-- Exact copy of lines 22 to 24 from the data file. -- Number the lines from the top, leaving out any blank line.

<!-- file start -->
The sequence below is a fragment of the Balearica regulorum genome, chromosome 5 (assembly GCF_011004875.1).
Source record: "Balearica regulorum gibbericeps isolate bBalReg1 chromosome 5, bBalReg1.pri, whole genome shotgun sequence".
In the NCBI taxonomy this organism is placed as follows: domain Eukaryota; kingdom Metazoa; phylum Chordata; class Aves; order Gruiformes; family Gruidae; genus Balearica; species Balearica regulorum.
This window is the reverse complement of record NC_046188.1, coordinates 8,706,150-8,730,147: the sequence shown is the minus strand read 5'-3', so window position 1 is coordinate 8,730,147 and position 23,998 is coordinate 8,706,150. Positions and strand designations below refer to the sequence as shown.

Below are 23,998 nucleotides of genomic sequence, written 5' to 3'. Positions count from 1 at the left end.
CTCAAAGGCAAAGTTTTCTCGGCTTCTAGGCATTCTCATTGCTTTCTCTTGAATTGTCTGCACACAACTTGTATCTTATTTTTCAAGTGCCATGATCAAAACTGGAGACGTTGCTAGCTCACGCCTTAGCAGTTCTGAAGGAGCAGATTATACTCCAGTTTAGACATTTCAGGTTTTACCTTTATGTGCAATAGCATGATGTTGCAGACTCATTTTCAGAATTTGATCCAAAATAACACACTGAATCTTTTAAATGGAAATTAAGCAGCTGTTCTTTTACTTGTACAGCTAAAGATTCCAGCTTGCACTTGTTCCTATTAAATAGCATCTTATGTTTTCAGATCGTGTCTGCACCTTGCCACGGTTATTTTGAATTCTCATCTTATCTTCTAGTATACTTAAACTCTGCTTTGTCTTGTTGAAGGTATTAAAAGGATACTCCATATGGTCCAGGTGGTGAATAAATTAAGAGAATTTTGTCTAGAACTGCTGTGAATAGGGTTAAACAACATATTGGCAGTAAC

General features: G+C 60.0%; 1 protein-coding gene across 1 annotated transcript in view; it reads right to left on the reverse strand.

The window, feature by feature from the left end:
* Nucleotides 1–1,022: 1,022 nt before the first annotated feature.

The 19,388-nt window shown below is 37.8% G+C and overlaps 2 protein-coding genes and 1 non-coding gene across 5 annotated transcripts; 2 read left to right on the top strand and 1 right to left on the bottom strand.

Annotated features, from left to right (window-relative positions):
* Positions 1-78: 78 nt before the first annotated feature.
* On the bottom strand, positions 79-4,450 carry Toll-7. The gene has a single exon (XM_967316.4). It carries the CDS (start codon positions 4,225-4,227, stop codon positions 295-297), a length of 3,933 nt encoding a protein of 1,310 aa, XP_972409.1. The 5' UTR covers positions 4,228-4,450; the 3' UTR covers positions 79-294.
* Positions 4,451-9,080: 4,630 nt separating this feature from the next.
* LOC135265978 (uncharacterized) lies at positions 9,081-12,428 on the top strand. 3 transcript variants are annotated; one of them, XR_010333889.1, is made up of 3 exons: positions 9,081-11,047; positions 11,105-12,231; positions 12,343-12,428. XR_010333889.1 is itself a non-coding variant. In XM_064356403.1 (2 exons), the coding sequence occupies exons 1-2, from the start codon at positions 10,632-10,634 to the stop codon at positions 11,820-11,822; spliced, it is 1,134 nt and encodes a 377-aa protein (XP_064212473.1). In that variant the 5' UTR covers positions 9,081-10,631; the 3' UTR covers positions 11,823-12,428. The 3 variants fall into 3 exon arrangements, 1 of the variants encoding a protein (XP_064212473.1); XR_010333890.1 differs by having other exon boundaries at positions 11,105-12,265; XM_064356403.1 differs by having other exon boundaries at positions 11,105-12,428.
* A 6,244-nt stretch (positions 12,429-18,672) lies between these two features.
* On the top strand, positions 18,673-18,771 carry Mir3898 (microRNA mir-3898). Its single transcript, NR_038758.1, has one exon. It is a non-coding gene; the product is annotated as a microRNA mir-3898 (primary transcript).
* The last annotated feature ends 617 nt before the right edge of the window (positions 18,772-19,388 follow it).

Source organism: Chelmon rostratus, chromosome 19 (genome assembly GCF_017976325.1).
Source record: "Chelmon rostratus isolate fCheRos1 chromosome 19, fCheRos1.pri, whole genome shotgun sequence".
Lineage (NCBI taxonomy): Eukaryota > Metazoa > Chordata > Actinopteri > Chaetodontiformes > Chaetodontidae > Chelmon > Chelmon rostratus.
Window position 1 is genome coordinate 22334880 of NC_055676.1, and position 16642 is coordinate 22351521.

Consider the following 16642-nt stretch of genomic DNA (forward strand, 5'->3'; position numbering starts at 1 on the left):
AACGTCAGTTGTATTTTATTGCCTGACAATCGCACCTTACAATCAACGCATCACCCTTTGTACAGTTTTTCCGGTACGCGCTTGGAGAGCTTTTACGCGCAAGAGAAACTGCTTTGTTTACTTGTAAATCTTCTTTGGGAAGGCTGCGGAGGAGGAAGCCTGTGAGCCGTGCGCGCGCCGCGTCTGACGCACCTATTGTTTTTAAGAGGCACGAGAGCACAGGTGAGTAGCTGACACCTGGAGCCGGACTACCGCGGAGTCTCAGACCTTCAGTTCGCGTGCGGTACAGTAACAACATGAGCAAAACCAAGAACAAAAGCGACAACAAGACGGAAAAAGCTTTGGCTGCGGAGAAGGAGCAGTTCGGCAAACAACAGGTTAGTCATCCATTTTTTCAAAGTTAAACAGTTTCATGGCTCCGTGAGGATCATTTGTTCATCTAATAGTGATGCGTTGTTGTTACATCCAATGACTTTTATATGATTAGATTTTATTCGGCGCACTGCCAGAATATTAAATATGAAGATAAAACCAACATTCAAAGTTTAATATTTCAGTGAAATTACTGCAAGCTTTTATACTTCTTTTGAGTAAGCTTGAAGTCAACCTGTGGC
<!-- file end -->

Window position 1 is genome coordinate 22334880 of NC_055676.1, and position 16642 is coordinate 22351521.

Consider the following 16642-nt stretch of genomic DNA (forward strand, 5'->3'; position numbering starts at 1 on the left):
AACGTCAGTTGTATTTTATTGCCTGACAATCGCACCTTACAATCAACGCATCACCCTTTGTACAGTTTTTCCGGTACGCGCTTGGAGAGCTTTTACGCGCAAGAGAAACTGCTTTGTTTACTTGTAAATCTTCTTTGGGAAGGCTGCGGAGGAGGAAGCCTGTGAGCCGTGCGCGCGCCGCGTCTGACGCACCTATTGTTTTTAAGAGGCACGAGAGCACAGGTGAGTAGCTGACACCTGGAGCCGGACTACCGCGGAGTCTCAGACCTTCAGTTCGCGTGCGGTACAGTAACAACATGAGCAAAACCAAGAACAAAAGCGACAACAAGACGGAAAAAGCTTTGGCTGCGGAGAAGGAGCAGTTCGGCAAACAACAGGTTAGTCATCCATTTTTTCAAAGTTAAACAGTTTCATGGCTCCGTGAGGATCATTTGTTCATCTAATAGTGATGCGTTGTTGTTACATCCAATGACTTTTATATGATTAGATTTTATTCGGCGCACTGCCAGAATATTAAATATGAAGATAAAACCAACATTCAAAGTTTAATATTTCAGTGAAATTACTGCAAGCTTTTATACTTCTTTTGAGTAAGCTTGAAGTCAACCTGTGGC